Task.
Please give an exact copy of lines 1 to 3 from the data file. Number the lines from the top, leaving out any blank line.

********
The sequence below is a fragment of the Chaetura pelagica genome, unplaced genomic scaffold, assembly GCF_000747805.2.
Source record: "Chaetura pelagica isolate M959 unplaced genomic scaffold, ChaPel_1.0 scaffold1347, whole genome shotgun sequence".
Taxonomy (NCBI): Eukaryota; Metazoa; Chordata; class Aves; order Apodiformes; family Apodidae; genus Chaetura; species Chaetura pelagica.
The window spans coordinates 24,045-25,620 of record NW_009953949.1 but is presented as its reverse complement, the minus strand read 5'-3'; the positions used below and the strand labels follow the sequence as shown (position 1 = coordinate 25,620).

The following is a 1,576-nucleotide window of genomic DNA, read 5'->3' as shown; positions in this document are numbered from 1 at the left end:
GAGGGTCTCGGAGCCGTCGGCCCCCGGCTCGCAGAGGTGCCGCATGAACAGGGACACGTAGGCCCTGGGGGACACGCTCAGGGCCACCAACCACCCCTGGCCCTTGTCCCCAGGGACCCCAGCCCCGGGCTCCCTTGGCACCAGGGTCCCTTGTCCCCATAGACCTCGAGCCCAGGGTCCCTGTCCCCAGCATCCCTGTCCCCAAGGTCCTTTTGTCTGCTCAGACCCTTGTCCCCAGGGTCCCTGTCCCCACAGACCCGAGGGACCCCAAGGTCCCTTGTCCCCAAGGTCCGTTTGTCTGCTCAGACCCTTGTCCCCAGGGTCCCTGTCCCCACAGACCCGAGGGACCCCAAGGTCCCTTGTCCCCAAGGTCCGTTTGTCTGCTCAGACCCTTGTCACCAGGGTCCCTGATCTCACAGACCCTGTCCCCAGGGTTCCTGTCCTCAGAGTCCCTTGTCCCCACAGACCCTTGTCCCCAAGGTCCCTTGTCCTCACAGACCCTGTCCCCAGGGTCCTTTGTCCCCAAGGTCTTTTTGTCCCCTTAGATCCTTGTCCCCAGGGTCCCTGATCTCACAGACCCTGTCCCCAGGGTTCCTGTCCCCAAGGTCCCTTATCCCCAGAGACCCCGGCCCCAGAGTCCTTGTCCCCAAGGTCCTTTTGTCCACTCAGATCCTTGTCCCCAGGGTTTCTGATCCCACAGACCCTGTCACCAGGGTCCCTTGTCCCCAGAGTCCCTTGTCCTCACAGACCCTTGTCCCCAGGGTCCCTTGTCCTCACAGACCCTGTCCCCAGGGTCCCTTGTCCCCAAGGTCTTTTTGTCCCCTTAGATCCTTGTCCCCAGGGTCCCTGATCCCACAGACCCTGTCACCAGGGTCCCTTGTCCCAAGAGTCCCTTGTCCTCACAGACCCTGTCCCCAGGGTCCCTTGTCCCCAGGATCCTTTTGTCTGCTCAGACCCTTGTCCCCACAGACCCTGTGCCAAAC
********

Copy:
The sequence below is a fragment of the Chaetura pelagica genome, unplaced genomic scaffold, assembly GCF_000747805.2.
Source record: "Chaetura pelagica isolate M959 unplaced genomic scaffold, ChaPel_1.0 scaffold1347, whole genome shotgun sequence".
Taxonomy (NCBI): Eukaryota; Metazoa; Chordata; class Aves; order Apodiformes; family Apodidae; genus Chaetura; species Chaetura pelagica.